Palestinian artists called on Eurovision song contestants to boycott the international music competition that Israel is hosting next week.
The Gaza Strip-based Palestinian Artists Association said Wednesday that Israel is using the event to “perpetuate oppression, promote injustice or whitewash a brutal apartheid regime”.
The artists cited the killing of more than 60 Palestinians during protests in Gaza along the Israeli fence on May 14 last year, the same day Israel won the Eurovision.
The association held a sit-in outside the EU’s Gaza office and wrote a letter of protest.
On April 17, musician Roger Waters wrote an open letter to Madonna in The Guardian urging her to cancel her performance at this year’s Eurovision.
“To perform in Israel is a lucrative gig but to do so serves to normalise the occupation, the apartheid, the ethnic cleansing, the incarceration of children, the slaughter of unarmed protesters … all that bad stuff,” Waters wrote.
Earlier in the year British cultural figures – including Vivienne Westwood, Peter Gabriel and Mike Leigh – also signed a letter calling on British broadcaster BBC to cancel its coverage of Eurovision.
However, BBC responded that it will take part in the event as the Eurovision Song Contest “is not a political event”.
In 2005, more than 200 Palestinian civil society organisations formed Boycott, Divestment and Sanctions (BDS) – modelled after the South African anti-apartheid movement – urging non-violent pressure on Israel until it complies with international law.
Since then many musicians have heeded the call to boycott performances in Israel including Sinead O’Connor, Elvis Costello, Andy Irvine, Paul Brady, Roger Waters and Lorde.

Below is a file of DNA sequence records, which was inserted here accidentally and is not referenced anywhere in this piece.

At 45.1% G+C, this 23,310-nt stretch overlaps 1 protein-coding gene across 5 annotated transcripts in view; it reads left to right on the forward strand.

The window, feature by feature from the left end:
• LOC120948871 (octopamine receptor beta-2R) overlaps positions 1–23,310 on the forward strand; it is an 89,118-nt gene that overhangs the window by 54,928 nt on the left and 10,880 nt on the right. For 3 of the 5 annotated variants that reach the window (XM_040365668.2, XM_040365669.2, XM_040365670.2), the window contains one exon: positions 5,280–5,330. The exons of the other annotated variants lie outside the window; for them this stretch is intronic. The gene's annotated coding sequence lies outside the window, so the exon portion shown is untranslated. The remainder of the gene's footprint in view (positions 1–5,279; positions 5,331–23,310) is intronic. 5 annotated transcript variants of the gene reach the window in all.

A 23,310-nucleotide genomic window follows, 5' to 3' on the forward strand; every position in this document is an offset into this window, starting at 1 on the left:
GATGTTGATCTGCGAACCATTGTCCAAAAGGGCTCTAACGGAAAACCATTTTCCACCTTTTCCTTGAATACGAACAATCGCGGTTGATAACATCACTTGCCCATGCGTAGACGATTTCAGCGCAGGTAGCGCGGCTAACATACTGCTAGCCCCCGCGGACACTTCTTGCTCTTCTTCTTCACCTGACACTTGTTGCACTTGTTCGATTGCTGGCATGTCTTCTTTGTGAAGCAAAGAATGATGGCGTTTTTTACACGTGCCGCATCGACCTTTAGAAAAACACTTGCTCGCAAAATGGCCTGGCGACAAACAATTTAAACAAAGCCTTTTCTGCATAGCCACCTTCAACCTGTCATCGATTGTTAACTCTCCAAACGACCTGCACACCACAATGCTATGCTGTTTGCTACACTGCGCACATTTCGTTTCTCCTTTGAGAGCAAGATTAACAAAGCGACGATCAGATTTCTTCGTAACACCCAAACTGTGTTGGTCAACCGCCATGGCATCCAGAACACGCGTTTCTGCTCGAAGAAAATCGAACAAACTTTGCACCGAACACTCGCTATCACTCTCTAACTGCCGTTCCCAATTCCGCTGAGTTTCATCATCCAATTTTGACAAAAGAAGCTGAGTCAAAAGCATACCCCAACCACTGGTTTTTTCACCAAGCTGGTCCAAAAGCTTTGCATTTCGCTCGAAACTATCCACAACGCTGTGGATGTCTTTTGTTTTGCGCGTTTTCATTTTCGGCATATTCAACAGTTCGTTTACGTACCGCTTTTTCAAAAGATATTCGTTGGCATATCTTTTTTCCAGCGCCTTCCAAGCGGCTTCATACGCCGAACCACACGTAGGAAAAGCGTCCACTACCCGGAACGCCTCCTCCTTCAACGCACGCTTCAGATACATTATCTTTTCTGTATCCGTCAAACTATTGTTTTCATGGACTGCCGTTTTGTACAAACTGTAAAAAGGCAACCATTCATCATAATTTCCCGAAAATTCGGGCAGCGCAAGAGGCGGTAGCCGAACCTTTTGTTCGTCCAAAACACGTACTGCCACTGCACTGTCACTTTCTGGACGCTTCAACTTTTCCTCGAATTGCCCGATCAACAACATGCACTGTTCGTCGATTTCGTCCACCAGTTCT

On Sunday, Israeli Prime Minister Benjamin Netanyahu ordered “massive strikes” on the Gaza Strip after a two-day escalation in which Israeli warplanes and gunboats targeted Gaza, as fighters in the besieged enclave fired a barrage of rockets into southern Israel.
Over the weekend a surge of violence led to the deaths of at least 25 Palestinians and four Israelis.
The escalation began after Israeli forces killed four Palestinians in two separate incidents on Friday.
The renewed violence threatened to disrupt Eurovision 2019 slated to begin May 14, with hundreds of millions of viewers expected to tune in.
After three days of air raids and rocket attacks, Israel and Gaza reached a ceasefire agreement on Monday with the help of Egyptian and Qatari mediators.
Israel has held the Palestinian territories under military occupation since 1967 and blockaded the Gaza Strip for the past 12 years.